ArtBeat: The Assemblages of Norman Hasselriis
I’ve heard this story from at least four different friends: driving down County Route 81, they stopped for what they thought was a garage sale and instead found themselves entering a breathtaking world of strange and magical sculptures, The Assemblage Art Gallery, and meeting its friendly, unassuming proprietor, Norman Hasselriis.
Sculptor/photographer/poet Norman Hasselriis was a local legend whose reputation spread slowly, by word of mouth. His beautiful, sometimes whimsical assemblages filled the front room of the gallery, and if you showed enough interest, he’d take you in the back room and pull out some of his photographs to show you. (You can see some of his assemblages, as well as his photographs of abstract junkyard compositions and his eerie photographs of flea market dolls on his website.)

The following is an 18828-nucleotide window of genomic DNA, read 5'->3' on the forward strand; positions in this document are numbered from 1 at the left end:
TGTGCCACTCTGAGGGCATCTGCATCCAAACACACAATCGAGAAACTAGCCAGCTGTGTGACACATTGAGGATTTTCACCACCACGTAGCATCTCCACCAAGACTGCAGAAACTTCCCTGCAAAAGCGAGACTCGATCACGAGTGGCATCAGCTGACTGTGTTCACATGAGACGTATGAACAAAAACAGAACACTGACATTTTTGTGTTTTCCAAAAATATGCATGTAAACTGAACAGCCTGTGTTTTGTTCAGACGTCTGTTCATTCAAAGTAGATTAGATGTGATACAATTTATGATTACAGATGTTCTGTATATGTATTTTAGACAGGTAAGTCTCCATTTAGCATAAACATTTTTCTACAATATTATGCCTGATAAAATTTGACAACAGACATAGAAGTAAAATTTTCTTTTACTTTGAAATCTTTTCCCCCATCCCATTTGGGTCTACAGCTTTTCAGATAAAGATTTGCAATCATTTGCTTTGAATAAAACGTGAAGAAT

He outgrew two successful careers – first in book publishing and then running his own antiques business – to relocate to Oak Hill and concentrate on making art and writing poetry. He delighted in showing visitors around the gallery as well as his large garden out in the back. Norman lived in Oak Hill for 22 years, finally retiring to Florida and passing away shortly thereafter, in 2006.
His family has been slowly working to catalog his vast body of work, but they’re opening up the gallery to visitors just for this weekend, Friday through Sunday (September 3-5) from 10am-2pm.
In addition, The Guggenheim Pavilion at the Rensselaerville Institute will be exhibiting photographs of Hasselriis’s assemblages by Dudley Reed throughout the month of September with an opening reception on Sunday, September 5, 4-6pm.